Giving shapes the future of GHTC
We respond to God’s call in a variety of ways throughout our lives. Through planned giving, we can continue this support for future generations. Legacy gift options include:
- outright lifetime gifts of cash, securities or other valuables.
- charitable gift annuities.
- charitable remainder trusts and charitable lead trusts.
- life insurance policies (by naming the church a beneficiary).
- retirement plan benefits and IRAs.
For giving through your estate plan, contact Barb Dodd about the Legacy Society. Some established funds exist that may suit your individual vision:
The Twenty-First Century Fund
An anonymous gift in 2006 established this fund for the support of ongoing ministries and church operations. The Vestry controls and allocates the Fund, and must use no more than 5% of its value in any calendar year. The Trustees of the Endowment manage the asset.
Grace and Holy Trinity Church
A gift naming GHTC as the recipient with no restrictions is used at the discretion of the Vestry. Traditionally these gifts are put toward major repairs and the work of the parish.
The Grace and Holy Trinity Endowment Fund, Inc.
This fund was incorporated in 1947 for such uses as the Board of Trustees of the Endowment Fund may determine, including preservation and improvement of church property, support of church operations, and benevolent or charitable purposes. Please contact Barb Dodd or the clergy for more information.
End of Life Resources
Planning for the end our lives is an act of love that spares our families difficult decisions; it also leaves a statement about what is important to you. Consider these documents to help you start the conversation:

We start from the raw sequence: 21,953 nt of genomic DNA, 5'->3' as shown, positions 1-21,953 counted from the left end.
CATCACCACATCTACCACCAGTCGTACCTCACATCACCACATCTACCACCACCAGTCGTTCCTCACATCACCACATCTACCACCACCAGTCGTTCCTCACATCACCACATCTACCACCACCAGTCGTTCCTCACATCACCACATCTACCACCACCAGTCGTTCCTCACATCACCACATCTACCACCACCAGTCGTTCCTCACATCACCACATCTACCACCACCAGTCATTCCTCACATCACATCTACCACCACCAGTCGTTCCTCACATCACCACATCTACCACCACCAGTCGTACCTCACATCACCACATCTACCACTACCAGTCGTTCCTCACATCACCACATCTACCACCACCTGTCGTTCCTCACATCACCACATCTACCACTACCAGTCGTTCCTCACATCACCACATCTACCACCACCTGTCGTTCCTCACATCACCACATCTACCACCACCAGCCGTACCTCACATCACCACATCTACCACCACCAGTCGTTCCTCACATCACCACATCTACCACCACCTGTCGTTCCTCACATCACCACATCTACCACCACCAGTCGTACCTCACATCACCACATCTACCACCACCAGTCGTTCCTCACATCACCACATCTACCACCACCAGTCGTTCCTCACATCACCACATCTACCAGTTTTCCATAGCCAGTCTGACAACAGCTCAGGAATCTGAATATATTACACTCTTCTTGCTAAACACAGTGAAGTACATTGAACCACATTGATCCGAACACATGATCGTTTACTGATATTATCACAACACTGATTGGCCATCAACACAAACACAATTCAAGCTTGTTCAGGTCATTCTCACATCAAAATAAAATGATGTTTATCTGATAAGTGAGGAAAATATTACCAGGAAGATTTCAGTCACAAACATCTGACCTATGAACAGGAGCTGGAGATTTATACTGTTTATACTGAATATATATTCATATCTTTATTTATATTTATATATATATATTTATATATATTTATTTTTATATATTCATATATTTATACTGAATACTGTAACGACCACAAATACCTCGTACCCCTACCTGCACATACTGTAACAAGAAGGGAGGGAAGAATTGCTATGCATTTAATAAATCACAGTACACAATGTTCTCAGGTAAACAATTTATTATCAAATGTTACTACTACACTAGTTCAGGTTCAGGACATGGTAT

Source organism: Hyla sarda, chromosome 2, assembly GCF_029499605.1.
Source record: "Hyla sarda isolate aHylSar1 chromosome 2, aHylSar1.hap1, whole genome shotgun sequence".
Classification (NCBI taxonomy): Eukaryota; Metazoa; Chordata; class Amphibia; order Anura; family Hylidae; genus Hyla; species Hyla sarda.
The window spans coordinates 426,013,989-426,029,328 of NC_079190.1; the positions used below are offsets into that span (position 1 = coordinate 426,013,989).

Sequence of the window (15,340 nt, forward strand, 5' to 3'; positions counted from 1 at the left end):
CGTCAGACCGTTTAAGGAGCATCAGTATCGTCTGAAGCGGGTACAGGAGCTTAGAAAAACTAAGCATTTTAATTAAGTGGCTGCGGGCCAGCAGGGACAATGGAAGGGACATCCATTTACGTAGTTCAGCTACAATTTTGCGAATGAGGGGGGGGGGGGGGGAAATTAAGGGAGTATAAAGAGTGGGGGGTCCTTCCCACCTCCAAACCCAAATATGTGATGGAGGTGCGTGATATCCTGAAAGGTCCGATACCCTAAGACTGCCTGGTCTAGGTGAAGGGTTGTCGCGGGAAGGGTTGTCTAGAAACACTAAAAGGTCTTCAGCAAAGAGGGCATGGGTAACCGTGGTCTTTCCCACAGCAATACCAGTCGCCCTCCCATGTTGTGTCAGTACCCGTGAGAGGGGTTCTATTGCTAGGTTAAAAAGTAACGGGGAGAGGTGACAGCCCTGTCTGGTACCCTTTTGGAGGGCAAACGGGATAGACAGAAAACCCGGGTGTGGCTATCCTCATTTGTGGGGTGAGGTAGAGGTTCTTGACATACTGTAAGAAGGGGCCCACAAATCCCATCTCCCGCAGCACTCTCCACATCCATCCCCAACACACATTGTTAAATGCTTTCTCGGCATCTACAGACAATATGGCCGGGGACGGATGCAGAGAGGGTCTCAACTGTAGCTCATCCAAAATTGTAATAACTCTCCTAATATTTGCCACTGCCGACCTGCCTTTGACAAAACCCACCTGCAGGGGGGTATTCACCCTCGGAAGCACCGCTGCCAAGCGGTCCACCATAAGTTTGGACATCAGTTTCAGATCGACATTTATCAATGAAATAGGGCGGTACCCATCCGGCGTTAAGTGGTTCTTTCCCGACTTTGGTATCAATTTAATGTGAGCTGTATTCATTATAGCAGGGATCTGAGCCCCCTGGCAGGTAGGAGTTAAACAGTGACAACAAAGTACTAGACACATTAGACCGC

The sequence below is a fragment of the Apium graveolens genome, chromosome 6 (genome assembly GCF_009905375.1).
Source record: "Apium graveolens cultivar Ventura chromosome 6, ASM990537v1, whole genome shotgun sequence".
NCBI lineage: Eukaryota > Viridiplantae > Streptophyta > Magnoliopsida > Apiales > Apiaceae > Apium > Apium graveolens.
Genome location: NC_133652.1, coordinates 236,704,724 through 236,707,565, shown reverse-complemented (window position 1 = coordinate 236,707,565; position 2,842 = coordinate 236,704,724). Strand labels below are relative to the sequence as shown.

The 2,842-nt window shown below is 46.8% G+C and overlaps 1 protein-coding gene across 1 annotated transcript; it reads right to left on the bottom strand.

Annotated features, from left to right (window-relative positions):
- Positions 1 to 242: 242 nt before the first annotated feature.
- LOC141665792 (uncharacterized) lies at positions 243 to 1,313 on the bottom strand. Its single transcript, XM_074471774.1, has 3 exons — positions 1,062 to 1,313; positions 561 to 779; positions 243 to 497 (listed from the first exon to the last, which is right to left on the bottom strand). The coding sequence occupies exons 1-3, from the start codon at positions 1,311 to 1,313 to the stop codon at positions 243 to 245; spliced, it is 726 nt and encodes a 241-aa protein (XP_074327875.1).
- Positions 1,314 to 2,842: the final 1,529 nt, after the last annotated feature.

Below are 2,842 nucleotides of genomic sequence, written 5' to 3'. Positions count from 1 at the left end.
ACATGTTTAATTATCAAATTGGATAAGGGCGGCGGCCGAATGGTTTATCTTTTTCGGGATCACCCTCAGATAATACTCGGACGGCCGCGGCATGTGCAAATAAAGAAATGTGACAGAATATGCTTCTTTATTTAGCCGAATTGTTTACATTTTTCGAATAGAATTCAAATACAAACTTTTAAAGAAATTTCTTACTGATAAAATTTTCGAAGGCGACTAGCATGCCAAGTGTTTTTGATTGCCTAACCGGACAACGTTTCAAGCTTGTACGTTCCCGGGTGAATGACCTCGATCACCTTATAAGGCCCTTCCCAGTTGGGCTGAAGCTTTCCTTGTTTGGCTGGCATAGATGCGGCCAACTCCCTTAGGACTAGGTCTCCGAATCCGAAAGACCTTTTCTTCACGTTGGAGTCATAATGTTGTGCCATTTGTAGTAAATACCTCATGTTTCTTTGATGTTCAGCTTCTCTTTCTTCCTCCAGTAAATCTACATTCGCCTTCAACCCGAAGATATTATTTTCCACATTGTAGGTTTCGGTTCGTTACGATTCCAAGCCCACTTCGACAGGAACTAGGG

The Columbarium at Grace and Holy Trinity Church
Christian tradition has looked upon burial as the final act of faith, a witness to one’s belief in the resurrection of the body and everlasting life. In recent years, cremation with committal of cremated remains, rather than body burial, has become more common. Grace and Holy Trinity Church has a columbarium for the committal of ashes. To learn more, review Columbarium Documents part 1 and Columbarium Documents part 2.
Leaving a legacy
When my oldest son was a toddler, my parents kept him for a weekend so that my husband and I could go away alone together. We all had a ball. My husband, Geoff, and I were already planning our next get-away when my mom laid down some ground rules.
“We can’t wait to keep the baby again,” she said, “but we won’t keep him again until you two have made your wills. You need to specify who will take care of him if something should happen to the two of you.”
But that wasn’t all.
“You also need to create a legacy that tells your child something about you,” she said. “Write out your most treasured beliefs or make bequests to your church and other charities that show him what matters to you.”
Because we were so anxious to secure week-end babysitting, we did make wills in our early thirties. Since then I’ve taken Mom’s advice to heart. I’ve updated my plans as life changed, but I’ve always included a percentage of my estate for my church and a few favorite charities.
Grace and Holy Trinity Church is an important part of my life. I hope you will join me in including GHTC in your estate plans. You can express your love and gratitude to God for this Christian community, show your loved ones what matters to you, and create a legacy of love far into the future. Remembering Grace and Holy Trinity Church in your estate plans is easy.